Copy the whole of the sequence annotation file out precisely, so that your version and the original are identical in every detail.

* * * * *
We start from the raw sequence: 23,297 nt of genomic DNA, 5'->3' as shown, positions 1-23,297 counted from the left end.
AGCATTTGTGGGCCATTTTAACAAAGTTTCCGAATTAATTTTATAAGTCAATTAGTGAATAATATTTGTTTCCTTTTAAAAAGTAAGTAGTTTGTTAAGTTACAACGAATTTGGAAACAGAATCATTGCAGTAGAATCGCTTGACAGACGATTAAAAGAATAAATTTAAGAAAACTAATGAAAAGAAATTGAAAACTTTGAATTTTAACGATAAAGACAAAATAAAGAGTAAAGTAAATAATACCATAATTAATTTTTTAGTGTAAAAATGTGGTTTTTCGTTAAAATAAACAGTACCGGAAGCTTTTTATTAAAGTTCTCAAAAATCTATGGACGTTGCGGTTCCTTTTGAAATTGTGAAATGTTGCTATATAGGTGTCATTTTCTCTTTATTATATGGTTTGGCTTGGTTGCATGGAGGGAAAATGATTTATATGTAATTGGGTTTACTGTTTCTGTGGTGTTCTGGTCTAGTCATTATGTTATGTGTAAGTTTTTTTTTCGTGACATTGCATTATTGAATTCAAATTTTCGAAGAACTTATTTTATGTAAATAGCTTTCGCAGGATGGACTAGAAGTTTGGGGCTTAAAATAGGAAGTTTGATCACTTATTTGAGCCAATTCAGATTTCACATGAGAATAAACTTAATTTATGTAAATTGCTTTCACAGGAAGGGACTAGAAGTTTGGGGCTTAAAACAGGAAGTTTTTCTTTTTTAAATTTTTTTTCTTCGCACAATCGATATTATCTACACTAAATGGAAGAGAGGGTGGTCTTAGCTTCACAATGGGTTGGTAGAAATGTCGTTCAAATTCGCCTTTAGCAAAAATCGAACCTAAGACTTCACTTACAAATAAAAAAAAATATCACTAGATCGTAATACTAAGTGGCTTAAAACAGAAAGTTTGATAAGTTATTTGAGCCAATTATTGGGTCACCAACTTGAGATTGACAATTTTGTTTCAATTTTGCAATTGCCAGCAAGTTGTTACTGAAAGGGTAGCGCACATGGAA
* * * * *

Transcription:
We start from the raw sequence: 23,297 nt of genomic DNA, 5'->3' as shown, positions 1-23,297 counted from the left end.
AGCATTTGTGGGCCATTTTAACAAAGTTTCCGAATTAATTTTATAAGTCAATTAGTGAATAATATTTGTTTCCTTTTAAAAAGTAAGTAGTTTGTTAAGTTACAACGAATTTGGAAACAGAATCATTGCAGTAGAATCGCTTGACAGACGATTAAAAGAATAAATTTAAGAAAACTAATGAAAAGAAATTGAAAACTTTGAATTTTAACGATAAAGACAAAATAAAGAGTAAAGTAAATAATACCATAATTAATTTTTTAGTGTAAAAATGTGGTTTTTCGTTAAAATAAACAGTACCGGAAGCTTTTTATTAAAGTTCTCAAAAATCTATGGACGTTGCGGTTCCTTTTGAAATTGTGAAATGTTGCTATATAGGTGTCATTTTCTCTTTATTATATGGTTTGGCTTGGTTGCATGGAGGGAAAATGATTTATATGTAATTGGGTTTACTGTTTCTGTGGTGTTCTGGTCTAGTCATTATGTTATGTGTAAGTTTTTTTTTCGTGACATTGCATTATTGAATTCAAATTTTCGAAGAACTTATTTTATGTAAATAGCTTTCGCAGGATGGACTAGAAGTTTGGGGCTTAAAATAGGAAGTTTGATCACTTATTTGAGCCAATTCAGATTTCACATGAGAATAAACTTAATTTATGTAAATTGCTTTCACAGGAAGGGACTAGAAGTTTGGGGCTTAAAACAGGAAGTTTTTCTTTTTTAAATTTTTTTTCTTCGCACAATCGATATTATCTACACTAAATGGAAGAGAGGGTGGTCTTAGCTTCACAATGGGTTGGTAGAAATGTCGTTCAAATTCGCCTTTAGCAAAAATCGAACCTAAGACTTCACTTACAAATAAAAAAAAATATCACTAGATCGTAATACTAAGTGGCTTAAAACAGAAAGTTTGATAAGTTATTTGAGCCAATTATTGGGTCACCAACTTGAGATTGACAATTTTGTTTCAATTTTGCAATTGCCAGCAAGTTGTTACTGAAAGGGTAGCGCACATGGAA